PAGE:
Neale and Pedro fly cargo between Chungking and Calcutta. When their buddy Bill is murdered they investigate. Neale meets Bill's fiancée Virginia and becomes suspicious of a deeper plot while also falling for her charms.
After Police Captain Dan McLaren becomes police commissioner former detective Johnny Blake knocks him down convincing rackets boss Al Kruger that Blake is sincere in his effort to join the ... See full summary »
Edward G. Robinson,
A New York City detective, traveling by train between New York and Baltimore, tries to foil an on-board plot to assassinate President-elect Abraham Lincoln before he reaches Baltimore to give a major pre-Inauguration speech in 1861.
When heiress Jean Courtland attempts suicide, her fiancée Elliott Carson probes her relationship to John Triton. In flashback, we see how stage mentalist Triton starts having terrifying flashes of true precognition. His partner, Whitney Courtland, uses Triton's talent to make money; but Triton's inability to prevent what he foresees, causes him to break up the act and become a hermit. Years later, Triton has new visions and desperately tries to prevent tragedies in the Courtland family. Can his warnings succeed against suspicion, unbelief, and inexorable fate?Written by
Rod Crawford <firstname.lastname@example.org>
Adapted for radio in the 40s as an episode of "Screen Directors' Playhouse," an NBC radio show that featured condensed audio versions of contemporary films. 'Edward G. Robinson' and most of the original cast reprised their roles for radio. See more »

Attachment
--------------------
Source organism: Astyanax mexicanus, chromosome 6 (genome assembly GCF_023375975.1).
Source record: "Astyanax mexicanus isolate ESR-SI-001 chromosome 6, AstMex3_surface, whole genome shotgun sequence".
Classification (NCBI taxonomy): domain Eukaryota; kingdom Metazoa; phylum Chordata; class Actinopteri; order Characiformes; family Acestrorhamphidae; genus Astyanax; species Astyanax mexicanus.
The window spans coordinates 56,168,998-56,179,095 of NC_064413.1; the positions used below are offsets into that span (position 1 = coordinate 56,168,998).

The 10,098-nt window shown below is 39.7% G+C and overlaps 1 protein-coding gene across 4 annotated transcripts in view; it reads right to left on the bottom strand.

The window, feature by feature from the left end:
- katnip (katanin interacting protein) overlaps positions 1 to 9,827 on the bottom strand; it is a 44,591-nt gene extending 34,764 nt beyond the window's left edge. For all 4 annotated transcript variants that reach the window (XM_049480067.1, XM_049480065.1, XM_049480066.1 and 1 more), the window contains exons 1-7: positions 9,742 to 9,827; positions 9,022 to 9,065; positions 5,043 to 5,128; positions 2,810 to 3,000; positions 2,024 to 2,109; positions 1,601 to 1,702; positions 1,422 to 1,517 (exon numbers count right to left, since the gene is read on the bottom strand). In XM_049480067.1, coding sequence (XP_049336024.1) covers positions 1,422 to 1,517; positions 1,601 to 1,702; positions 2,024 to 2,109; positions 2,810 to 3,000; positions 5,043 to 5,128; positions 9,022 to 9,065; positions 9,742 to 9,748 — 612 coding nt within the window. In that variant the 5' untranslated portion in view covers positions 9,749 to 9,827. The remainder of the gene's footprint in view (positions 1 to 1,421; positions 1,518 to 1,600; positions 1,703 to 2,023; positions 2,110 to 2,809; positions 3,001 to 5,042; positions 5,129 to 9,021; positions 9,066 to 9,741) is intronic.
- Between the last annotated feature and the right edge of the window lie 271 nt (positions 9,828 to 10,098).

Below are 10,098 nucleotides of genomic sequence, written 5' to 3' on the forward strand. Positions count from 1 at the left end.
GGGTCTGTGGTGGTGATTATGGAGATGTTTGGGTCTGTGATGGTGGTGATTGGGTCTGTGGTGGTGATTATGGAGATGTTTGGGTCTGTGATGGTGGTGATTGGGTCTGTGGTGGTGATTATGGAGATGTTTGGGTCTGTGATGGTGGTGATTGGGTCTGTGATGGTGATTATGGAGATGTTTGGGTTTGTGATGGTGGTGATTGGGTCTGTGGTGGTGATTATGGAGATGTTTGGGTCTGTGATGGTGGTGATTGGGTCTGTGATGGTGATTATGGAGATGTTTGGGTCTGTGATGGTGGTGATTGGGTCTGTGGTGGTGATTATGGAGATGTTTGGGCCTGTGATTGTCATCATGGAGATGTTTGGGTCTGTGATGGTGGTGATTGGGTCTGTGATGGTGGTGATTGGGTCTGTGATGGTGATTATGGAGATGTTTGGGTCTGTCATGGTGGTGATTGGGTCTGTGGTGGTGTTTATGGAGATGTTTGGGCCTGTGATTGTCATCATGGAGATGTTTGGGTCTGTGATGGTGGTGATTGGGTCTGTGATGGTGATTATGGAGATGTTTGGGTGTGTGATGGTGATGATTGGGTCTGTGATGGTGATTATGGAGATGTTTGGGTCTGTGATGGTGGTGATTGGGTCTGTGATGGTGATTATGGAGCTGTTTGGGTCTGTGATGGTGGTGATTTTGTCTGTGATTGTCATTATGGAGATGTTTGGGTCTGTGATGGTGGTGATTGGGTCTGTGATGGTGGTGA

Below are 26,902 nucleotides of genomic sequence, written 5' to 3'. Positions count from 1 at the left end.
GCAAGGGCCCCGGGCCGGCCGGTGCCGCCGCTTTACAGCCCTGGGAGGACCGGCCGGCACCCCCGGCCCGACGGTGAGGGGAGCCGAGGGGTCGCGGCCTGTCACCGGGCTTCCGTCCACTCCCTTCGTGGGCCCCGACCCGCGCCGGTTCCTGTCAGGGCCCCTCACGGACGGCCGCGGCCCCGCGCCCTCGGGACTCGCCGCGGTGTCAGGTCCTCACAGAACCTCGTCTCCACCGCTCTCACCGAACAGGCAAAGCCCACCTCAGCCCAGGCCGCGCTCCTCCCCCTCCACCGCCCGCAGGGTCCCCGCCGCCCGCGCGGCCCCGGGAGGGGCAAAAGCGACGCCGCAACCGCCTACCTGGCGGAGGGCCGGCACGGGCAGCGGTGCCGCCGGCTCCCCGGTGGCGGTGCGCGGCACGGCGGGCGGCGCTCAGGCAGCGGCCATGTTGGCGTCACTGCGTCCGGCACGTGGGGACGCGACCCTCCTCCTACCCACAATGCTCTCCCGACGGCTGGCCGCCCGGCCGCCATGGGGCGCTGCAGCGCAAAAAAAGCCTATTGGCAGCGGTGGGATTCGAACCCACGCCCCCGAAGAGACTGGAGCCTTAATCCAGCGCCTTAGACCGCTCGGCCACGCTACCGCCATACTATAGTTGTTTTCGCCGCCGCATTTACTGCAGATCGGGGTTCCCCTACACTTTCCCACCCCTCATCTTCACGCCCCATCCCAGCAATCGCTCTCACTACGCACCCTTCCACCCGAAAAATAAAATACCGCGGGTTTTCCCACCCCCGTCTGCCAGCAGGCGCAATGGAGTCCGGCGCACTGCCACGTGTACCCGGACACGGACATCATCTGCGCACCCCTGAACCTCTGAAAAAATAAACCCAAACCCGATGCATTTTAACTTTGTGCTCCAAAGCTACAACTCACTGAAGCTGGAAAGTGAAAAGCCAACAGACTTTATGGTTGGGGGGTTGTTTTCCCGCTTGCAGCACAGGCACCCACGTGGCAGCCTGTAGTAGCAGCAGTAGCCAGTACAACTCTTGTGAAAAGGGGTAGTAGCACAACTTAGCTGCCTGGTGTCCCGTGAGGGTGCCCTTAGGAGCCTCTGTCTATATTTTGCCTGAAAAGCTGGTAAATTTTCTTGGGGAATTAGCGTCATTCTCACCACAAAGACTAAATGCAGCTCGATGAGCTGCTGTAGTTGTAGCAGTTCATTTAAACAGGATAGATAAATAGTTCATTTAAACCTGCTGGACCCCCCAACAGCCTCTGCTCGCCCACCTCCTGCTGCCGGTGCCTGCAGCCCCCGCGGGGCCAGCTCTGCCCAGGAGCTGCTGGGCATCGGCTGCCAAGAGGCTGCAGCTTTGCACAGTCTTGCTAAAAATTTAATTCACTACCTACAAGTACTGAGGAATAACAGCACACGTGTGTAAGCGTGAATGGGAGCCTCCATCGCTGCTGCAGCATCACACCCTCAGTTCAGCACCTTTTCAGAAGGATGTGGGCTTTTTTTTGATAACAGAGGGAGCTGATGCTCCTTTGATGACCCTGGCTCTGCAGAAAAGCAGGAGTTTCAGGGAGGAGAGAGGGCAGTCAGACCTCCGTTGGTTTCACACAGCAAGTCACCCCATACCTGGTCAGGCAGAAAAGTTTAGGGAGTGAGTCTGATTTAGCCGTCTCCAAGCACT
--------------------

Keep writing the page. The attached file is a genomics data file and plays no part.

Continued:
The movie's a riveting excursion into the occult. In fact, the production pulls off the difficult trick of making occult happenings seem almost plausible, something Hollywood rarely cares about doing. Robinson's turn is first-rate as a stage magician suddenly burdened with the power of pre-cognition. Watching Triton (Robinson) slowly succumb to the terrible reality of foreseeing the future amounts to a dramatic triumph. He has no control over these pre- visions and they're almost always of dark happenings, especially when involving the sweetly vulnerable Jean Courtland (Russell). The climax is a stunner as the clues to Jean's bleak future slowly come true, while there seems no alternative to fate having its evil way.
This is one of the darkest of noirs, both literally and figuratively. Generally, the lighting is too shadowy to catch the ethereal Russell's pale blue eyes, a feature that would have added to the overall mood. It's also nicely ironic that the real occult would step into the life of a magician who only pretends to conjure other dimensions for the delight of paying audiences. It's like a punishment for presuming to toy with the surreal. I also like the way others remain militantly skeptical since that would be a natural reaction.
In my book, the movie's clearly underrated by the professionals and I'm not sure why. If the production's got an overriding flaw, I can't find it, though I could have done with less of the theramin whose eerie sound is like gravy on soup. Nonetheless, for me, the overall result is one of the best to deal with a topic that's usually made hokey as heck by Hollywood, and that's besides having one of the most intriguing titles in movie annals.
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